Craig: Yeah, and I get that.

John: That’s true, too, for anything that you want to buy or collect that isn’t necessarily worth what you’re paying for it.

Craig: Yeah. That’s right. And the one thing that is true about the marketplace is that this is part of the marketplace. So, in a way, Kickstarter does sort of say, “Here’s a lot of people who are incredibly passionate who are willing to overpay for something. So, it is worth that. And therefore it is worth this.” And it’s a great situation for Warner Bros., obviously.

It’s a great situation for the creators of Veronica Mars. And it’s a great situation for the fans. So, I can’t really find fault with that.

My whole thing with Kickstarter is really more about these people who come on Kickstarter and say, “I have an idea for a company. It’s going to manufacture widgets. We’re going to make an enormous amount of money if the widgets are successful. Please give me a bunch of money so that I can do this because nobody else whose job it is to determine if this sort of thing is a good business or not seems to think it is.

“So, therefore, could you please give me your money? In return, I’ll give you a bunch of nonsense. And then I’ll make this, and then you’ll buy it again. Or not. Or maybe I’ll just disappear,” as was the case that was publicized — highly publicized incident.

So, I don’t know, Kickstarter to me is just weird. And I’m not a fan. But I do think that this is a good thing for the Veronica Mars people and I can’t argue about that.

John: Let’s talk in general about the film and TV industry, because crowd sourcing is sort of beyond necessarily our purview, but film and TV, I feel like we’re always looking for outside money. If you look at sort of how we make even our most expensive movies, we go to Village Roadshow or we go to Legendary Pictures.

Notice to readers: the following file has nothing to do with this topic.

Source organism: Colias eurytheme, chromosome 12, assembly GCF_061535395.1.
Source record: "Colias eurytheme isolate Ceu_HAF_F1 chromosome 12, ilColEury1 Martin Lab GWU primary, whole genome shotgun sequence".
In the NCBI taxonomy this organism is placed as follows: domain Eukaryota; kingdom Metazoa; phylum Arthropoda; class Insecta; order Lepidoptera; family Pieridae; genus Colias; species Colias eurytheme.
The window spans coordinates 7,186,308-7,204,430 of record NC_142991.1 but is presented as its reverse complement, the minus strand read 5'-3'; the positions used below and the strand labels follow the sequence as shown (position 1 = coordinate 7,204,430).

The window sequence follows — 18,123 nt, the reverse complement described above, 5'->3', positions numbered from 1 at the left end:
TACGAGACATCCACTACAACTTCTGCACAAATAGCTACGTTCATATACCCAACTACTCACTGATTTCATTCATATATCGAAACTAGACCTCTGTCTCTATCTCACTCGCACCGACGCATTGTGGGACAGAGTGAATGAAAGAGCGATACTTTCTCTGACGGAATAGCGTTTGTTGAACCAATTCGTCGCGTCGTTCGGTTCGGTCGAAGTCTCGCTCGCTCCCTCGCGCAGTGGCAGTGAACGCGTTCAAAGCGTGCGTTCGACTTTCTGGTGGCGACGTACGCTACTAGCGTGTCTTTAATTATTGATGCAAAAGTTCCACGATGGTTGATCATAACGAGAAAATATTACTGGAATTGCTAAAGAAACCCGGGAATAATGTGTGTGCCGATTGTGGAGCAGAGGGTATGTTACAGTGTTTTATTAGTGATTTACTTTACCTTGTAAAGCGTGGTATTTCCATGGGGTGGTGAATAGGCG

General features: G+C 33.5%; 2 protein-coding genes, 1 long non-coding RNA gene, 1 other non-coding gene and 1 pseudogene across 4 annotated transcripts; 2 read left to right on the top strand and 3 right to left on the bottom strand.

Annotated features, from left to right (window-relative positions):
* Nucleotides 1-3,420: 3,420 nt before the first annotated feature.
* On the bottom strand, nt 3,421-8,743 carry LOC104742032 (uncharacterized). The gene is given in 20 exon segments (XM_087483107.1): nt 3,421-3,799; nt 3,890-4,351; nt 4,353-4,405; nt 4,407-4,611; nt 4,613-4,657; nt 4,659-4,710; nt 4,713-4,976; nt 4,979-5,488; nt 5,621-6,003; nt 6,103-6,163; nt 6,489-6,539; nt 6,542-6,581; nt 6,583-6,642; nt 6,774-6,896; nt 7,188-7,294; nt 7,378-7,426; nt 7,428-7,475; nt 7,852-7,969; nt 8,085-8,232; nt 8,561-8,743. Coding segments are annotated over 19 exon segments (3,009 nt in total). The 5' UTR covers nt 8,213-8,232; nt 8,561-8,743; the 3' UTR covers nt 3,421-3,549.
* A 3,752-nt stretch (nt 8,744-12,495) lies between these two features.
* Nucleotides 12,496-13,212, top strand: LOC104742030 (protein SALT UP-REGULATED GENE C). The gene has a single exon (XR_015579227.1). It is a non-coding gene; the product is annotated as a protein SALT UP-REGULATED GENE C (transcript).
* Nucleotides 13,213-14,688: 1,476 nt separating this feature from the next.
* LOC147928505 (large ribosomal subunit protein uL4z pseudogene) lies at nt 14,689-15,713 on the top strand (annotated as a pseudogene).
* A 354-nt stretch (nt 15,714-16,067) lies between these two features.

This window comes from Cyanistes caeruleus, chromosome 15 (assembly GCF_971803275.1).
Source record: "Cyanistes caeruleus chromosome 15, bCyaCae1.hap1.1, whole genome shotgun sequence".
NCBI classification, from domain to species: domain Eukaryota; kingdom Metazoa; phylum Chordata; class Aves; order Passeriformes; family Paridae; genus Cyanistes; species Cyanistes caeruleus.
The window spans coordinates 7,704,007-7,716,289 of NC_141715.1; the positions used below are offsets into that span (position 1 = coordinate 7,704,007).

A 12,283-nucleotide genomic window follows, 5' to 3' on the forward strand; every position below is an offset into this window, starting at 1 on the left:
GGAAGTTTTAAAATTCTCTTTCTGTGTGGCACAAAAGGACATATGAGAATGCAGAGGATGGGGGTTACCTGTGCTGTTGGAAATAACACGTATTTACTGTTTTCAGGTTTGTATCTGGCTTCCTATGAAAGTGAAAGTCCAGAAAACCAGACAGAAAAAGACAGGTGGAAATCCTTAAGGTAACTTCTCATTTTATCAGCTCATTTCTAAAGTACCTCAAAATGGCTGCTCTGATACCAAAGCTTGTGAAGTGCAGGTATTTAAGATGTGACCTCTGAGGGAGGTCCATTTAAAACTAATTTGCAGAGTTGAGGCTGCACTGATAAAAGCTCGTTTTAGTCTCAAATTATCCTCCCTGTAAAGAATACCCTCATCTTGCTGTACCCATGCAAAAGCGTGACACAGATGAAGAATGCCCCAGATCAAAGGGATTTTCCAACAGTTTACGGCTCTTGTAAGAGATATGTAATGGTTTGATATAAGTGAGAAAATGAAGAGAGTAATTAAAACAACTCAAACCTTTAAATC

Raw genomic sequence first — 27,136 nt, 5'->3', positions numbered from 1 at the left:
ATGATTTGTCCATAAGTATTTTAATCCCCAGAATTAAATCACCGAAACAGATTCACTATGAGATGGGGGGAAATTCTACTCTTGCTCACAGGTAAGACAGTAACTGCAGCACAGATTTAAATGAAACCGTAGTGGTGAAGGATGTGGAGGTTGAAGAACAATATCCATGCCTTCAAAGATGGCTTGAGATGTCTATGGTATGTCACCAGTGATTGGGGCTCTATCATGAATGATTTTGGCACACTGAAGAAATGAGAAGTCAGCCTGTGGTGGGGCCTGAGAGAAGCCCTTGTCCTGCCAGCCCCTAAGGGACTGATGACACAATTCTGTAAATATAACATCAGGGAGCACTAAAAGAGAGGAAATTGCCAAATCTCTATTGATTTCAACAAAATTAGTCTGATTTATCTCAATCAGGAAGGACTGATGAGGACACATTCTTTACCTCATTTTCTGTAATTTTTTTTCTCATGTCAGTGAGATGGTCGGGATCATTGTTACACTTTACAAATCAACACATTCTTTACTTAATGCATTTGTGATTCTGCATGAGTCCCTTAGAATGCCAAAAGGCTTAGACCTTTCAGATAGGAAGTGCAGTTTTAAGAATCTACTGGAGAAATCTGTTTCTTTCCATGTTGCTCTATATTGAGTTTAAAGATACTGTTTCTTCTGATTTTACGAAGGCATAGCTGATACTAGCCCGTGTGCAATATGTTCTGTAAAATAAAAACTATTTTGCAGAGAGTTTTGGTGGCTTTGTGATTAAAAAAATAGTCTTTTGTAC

Craig: Yeah.

John: Well, that’s just a big pile of money that’s just sitting there that had nothing to do necessarily with the film industry. I guess Village Roadshow is technically an Australian theater chains that have different rules than what we have here.

Craig: Correct.

John: Legendary is just private equity money.

Craig: Right.

John: There’s always been those rich people with piles of cash that can make cool things. Like, The Master was made with somebody with a pile of cash, and that’s a good thing.

I would say looking at Kickstarter, it’s like it’s a pile of cash, it’s just that the pile cash is from a bunch of different individual people who all have love or intensity about a certain thing and are willing to chip in some money.

Craig: Yeah.

John: And if it’s faster for the Pebble Watch person or the person who is making the various weird documentary to get that money through them than through traditional financiers, that’s great to me in some ways.

Craig: Eh, not great to me. Because, here’s the thing: Legendary is a big pile of money. And it is rich people with a pile of money and they make decisions about what to invest their money in. And for it they get ownership and the potential for tremendous profit, and that’s fine. And if they lose, if the movie bombs, then they lose their money, but they made that decision; there was a reward in place, a financial reward.

There is something unsavory to me about a business that is designed to maximize profits for its shareholders, because that’s what corporations do, sort of tripping into the sort of blissful commune of the internet and saying, “We’re awesome and sweet just like you. Let’s all talk in these kinds of platitudes of sharing and changing the world, which we know you guys are into. And we’ll talk less about how we’re actually a corporation with accountants and designed to maximize profits.